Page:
Note: The sharp-eyed among you will notice that my final score isn't an average of all the others tallied, that's because the wealth of extras included, which clocks in at over 21 hours, helped raise it. Alongside the usual making of features, each director, except Landis and Dante, even provide their own commentary track.

7 episodes approx 55 minutes each (388 minutes total), split over 7 discs.

3 bugs before bedtime out of 5

Friday, June 7, 2013

Podge and Rodge: A Scare at Bedtime (1997–2006)

America has ABC. Britain has BBC. Part of Ireland has RTÉ. It's widely available now on satellite, but back in the 90s the channel broadcast to only a small part of the country. To receive it outside of the Southern region you needed an addition to your regular aerial. If you had that little red box then you had old geezers Podge Judas O'Leprosy and Rodge Spartacus O'Leprosy on your TV screen!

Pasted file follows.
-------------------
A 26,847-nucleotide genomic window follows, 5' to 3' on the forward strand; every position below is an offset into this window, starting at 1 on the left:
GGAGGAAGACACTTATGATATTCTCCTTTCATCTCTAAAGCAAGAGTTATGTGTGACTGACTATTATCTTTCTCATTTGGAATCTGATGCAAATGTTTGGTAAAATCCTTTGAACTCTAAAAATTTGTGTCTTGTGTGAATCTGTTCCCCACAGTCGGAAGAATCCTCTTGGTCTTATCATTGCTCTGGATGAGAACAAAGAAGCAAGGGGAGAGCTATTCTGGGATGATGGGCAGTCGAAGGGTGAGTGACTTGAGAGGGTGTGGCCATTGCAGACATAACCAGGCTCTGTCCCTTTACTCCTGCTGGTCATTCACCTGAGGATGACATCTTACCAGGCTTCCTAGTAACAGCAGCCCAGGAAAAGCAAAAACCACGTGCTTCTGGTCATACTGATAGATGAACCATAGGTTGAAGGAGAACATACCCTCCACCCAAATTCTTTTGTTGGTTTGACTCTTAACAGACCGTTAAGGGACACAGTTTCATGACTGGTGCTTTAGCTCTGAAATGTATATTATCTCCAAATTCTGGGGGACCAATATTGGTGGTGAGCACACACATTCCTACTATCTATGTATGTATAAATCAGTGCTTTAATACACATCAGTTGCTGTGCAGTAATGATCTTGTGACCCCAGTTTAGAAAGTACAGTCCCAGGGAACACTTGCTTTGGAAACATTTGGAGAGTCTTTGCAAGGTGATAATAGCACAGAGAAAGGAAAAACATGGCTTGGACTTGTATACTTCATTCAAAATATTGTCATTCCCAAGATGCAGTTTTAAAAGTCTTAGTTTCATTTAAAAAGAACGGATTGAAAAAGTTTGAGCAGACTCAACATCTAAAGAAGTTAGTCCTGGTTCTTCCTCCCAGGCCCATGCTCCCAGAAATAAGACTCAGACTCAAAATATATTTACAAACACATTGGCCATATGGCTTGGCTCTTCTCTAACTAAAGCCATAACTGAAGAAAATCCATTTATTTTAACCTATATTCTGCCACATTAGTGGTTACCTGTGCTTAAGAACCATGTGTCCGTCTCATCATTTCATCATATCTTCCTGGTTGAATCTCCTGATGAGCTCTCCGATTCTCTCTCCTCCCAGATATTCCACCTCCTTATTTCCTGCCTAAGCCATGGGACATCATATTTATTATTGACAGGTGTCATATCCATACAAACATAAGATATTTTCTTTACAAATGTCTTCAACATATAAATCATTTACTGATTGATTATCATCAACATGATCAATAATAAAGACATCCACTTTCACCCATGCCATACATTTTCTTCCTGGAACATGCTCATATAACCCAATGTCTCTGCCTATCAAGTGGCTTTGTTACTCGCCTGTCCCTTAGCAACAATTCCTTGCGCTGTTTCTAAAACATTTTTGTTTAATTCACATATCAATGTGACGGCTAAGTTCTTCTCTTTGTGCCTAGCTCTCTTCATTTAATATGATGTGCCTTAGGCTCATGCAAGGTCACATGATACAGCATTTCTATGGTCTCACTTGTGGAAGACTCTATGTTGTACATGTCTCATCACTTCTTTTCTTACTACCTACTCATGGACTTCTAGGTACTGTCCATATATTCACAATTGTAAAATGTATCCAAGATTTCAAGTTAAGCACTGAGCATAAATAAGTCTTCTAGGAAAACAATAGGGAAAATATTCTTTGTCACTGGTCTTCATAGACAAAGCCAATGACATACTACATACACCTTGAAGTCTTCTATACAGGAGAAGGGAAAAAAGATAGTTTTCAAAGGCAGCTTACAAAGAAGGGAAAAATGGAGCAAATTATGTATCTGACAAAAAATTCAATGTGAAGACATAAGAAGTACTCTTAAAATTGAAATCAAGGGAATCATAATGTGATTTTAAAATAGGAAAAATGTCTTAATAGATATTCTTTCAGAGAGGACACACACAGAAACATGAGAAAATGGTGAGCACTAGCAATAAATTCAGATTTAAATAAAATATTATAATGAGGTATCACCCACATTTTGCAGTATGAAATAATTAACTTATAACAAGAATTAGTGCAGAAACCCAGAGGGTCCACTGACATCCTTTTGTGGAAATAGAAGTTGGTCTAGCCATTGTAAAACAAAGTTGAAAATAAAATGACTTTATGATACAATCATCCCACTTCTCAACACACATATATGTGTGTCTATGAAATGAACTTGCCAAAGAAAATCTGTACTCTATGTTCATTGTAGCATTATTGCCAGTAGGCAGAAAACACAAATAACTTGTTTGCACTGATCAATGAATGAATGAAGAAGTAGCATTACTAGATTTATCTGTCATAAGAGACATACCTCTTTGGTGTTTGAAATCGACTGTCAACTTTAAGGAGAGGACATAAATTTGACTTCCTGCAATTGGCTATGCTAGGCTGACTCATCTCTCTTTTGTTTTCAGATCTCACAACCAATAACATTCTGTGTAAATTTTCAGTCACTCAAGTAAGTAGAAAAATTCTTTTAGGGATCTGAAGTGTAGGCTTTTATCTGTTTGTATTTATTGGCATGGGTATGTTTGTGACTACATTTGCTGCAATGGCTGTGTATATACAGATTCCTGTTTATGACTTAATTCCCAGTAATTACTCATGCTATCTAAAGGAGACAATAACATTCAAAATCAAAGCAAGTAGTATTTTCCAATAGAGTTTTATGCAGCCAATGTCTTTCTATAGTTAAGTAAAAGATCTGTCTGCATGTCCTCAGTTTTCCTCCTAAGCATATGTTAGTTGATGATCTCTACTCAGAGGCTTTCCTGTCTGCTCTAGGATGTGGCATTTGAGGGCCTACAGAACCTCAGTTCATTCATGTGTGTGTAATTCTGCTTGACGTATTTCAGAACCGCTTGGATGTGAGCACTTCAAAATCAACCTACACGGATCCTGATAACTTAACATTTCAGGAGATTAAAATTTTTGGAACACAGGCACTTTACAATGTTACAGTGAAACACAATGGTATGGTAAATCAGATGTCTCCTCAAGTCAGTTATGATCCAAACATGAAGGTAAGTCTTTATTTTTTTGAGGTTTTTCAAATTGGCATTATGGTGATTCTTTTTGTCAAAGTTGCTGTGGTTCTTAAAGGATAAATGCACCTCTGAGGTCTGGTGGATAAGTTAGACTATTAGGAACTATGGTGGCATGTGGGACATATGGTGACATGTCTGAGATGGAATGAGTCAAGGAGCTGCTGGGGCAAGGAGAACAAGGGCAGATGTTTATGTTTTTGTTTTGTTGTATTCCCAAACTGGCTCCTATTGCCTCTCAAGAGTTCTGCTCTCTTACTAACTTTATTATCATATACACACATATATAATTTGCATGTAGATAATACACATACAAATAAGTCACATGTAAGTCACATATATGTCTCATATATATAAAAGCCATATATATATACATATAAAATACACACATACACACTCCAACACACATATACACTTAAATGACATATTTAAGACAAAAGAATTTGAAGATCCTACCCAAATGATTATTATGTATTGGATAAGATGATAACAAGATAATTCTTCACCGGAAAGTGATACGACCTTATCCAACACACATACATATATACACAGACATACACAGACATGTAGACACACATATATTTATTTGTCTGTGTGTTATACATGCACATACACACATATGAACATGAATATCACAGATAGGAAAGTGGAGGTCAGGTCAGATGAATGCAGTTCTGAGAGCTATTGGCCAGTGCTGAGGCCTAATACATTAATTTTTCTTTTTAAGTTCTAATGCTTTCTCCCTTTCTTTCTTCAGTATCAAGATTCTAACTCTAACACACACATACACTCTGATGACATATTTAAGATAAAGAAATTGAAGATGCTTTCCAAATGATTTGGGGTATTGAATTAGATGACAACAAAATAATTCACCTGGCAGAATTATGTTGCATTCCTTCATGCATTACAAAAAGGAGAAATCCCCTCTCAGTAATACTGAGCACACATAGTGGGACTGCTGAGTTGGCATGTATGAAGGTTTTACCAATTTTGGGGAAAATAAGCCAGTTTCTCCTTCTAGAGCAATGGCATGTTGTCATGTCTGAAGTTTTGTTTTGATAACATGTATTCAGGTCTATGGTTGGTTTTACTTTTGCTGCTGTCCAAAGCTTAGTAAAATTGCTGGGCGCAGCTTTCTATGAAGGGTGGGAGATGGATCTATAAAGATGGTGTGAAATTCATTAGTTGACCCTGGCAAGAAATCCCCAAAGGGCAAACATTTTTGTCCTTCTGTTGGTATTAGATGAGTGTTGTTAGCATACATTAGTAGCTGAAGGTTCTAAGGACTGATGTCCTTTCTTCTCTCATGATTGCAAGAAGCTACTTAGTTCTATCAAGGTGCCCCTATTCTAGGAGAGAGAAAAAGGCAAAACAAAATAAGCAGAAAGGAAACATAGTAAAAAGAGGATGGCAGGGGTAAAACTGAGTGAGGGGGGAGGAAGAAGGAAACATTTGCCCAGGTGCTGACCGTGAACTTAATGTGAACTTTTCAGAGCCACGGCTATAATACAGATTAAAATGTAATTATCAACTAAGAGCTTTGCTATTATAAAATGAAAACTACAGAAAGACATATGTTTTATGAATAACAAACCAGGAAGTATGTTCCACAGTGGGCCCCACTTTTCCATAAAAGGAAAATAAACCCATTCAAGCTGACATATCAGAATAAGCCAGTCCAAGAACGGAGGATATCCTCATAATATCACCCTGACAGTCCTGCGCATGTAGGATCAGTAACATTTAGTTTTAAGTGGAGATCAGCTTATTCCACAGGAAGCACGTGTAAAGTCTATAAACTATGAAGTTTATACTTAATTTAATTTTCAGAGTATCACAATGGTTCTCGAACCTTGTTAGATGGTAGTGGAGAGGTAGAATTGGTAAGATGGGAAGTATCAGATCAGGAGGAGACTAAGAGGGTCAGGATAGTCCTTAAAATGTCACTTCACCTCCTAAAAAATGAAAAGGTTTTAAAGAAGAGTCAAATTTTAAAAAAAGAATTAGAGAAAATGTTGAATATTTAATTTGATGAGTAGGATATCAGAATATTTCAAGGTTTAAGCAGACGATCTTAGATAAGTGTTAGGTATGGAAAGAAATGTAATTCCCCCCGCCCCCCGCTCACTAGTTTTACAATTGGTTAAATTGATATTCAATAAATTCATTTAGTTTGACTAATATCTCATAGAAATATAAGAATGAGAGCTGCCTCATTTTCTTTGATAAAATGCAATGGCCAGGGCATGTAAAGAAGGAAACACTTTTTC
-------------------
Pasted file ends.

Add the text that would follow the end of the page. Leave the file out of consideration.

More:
Each evening the channel had something called 'A Prayer at Bedtime' to remind viewers that dirty dreams about naked ladies was frowned upon by JC and his lily-white virgin momma. Podge & Rodge’s A Scare at Bedtime was a parody of that. It's also an iniquitous parody of the typical Irish stereotype. It's fun to laugh at the Irish, but no one laughs harder than the Irish themselves. Their greatest attribute is their wickedly self-deprecating sense of humour.

The format had the twins of Ballydung Manor either in bed together or chilling in their kitchen. Podge would tell Rodge a tall tale/horror story with a Poe-esque twist. Rodge would get scared or bored. He'd blaspheme, and then rub his "mickey" at what he considered a particularly sexy bit. If there were no sexy bits, he'd invent his own.

The two perverts and their scabby cat Pox are some of the shittiest constructed puppets you'll ever see, but it really didn't matter. It was all just an excuse to drop lewd jokes and say "Feck" a lot, but quite often the creativity of the two writers/puppeteers, Mick O'Hara and Ciaran Morrison, was comedy gold; it was those two guys that raised it above its limitations and made it so outrageous.

If you want to skip to the best parts go direct to series 7. By that stage they were far out of control by RTE standards. If you want to learn the seedy side of Irish colloquialism, then there's no better place to start.